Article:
Gymtimidation: Beat It With These 3 Expert Tips

Third-millennium feminism is obsessed with telling women to take up space. Whether we’re fighting manspreading by taking back that extra inch or two on the subway or speaking up in a meeting with our peers, we’re told never to shrink ourselves. But it seems our efforts to take up real estate aren’t always translating to our workouts. “Shy girl workouts”—a TikTok trend in which women share tips for taking up the least amount of room at the gym—has racked up over 500 million views.

In case your algorithm has left you out of this narrative so far, shy girl workout videos often recommend simplifying your exercise regimen so it fits squarely in one part of the workout facility—be it the treadmill, the dumbbell area, or a single weight machine. Many of these TikToks are targeting gym newbies who understandably feel overwhelmed by the vast offerings of their local Planet Fitness or Crunch. And while the intention of sharing free exercise routines may come from a kind place, experts say that the implication that you need to place boundaries on your movement can be harmful.

Why we may feel the need to shy-ify our gym workouts

As you’ve probably noticed by now, human beings love to play the comparison game—and that doesn’t stop at the gym. “Comparisons are central components of how we think about our identities, which are far more based on our status in the different groups in which we live, play, and work than many of us realize,” says Elisabeth Morray, PsyD, a psychologist and VP of clinical operations at Alma, an app for finding therapists.

This tendency to measure ourselves against others is known as “social referencing,” and at the gym, that referencing most often concerns our physical appearance. “Comparing ourselves to others—particularly in terms of outward appearances—can lead to frustration, self-criticism, decreased motivation, and anxiety,” says Dr. Morray. “Those kinds of unwanted thoughts and emotions are ones that most of us try to avoid as we move through our lives more broadly, and at the gym, this can turn into avoiding moving our bodies in the ways that work for us, or at worst, avoiding the gym altogether.” Or, you know, being super shy around the leg press machine.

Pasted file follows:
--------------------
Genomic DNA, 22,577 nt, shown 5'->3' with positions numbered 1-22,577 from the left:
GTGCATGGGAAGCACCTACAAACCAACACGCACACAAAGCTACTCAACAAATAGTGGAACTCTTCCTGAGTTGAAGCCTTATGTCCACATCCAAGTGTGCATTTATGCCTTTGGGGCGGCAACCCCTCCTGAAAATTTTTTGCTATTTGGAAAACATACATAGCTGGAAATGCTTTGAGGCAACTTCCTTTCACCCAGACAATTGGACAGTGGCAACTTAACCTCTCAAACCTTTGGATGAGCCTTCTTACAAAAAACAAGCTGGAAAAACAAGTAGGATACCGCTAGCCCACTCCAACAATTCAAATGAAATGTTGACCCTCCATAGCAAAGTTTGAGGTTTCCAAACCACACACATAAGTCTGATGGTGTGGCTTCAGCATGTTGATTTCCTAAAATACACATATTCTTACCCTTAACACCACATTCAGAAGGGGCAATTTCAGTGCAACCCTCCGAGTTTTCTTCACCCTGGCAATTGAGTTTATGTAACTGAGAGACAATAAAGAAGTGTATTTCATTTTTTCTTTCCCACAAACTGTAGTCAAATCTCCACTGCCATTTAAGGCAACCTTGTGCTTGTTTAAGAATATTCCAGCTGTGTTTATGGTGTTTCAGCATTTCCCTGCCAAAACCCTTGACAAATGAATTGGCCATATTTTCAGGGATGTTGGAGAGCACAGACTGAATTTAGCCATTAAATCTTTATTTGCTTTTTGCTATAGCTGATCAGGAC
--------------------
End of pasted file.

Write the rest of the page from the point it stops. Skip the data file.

These feelings can lead to major “gymtimidation.” According to a recent My Protein study, 90 percent of respondents reported that they worry about how other people perceive them at the gym (even though 75 percent said they rarely or never judge others’ workouts!).

Women may experience a double dose of gymtimidation, given that, for years, strength training and weight machines were predominately reserved for men. “It is common for women to feel uncomfortable with machines they rarely use, which can lead to anxiety and fear around working out at the gym,” says Marissa West, CPT, founder of West Kept Secret Fitness Studio in Charlotte, North Carolina. Not to mention, many women and LGBTQ+ folks face harassment and unwelcome attention at their local fitness spots.

In short, there’s a lot of history, baggage, and nuance behind the shy girl workout TikTok trend, but that doesn’t mean we can’t outgrow the tiny slice of gym we’ve been relegating ourselves to. Here’s to bold woman workouts.

3 ways to overcome gymtimidation

1. Set personal gym goals

“Compare you to you, and only you,” says Dr. Morray. “Ask yourself what you want to accomplish and what it will take to get there.” Maybe your goal is to do a push-up, knock 20 seconds off your mile time, or just to feel stronger. Then, when you find yourself feeling reticent in the weight room, remind yourself of why you’re there.

Hint: It’s not to seek approval from the gym bros. “Notice when your mind gets pulled into comparison and self-criticism,” says Dr. Morray. “Practicing looking ‘at’ rather than ‘through’ your thoughts may allow you to have more freedom in the choices you make, including choosing to act in a way that is more in line with your goals than with your mind and its habits of comparing your skills and body to those of others, or engaging in destructive self-criticism.”

2. Ask for help

Let’s be honest: Most of the ”how tos” on weight machines are no clearer than Ikea instructions. That’s why it’s so important to ask for help. “Not feeling confident that you ‘know what you’re doing’ can increase anxiety at the gym. Many gyms have trainers on staff who can give you tips on proper form and adapt these to meet the unique structure and needs of your body,” says Dr. Morray.

If a personal trainer isn’t in your budget, that’s totally fine. Look up videos online from reputable trainers before your workout, and don’t be afraid to watch them again at the gym. And at many fitness centers, trainers wander the floor between clients and are happy to answer one-off questions from any member.

3. Make a gym buddy

If going to the gym by yourself isn’t appealing yet, West recommends finding a gym buddy. “Connect with your friends about what you are experiencing. You might be surprised to hear they are experiencing something similar and, at a minimum, receive support,” she says. Maybe that friend turns into a workout companion. But if not, try taking one of the fitness classes your gym offers and chatting with someone new before or after. That way, you walk away with a bud and someone who will navigate the gym (the entire gym) by your side.

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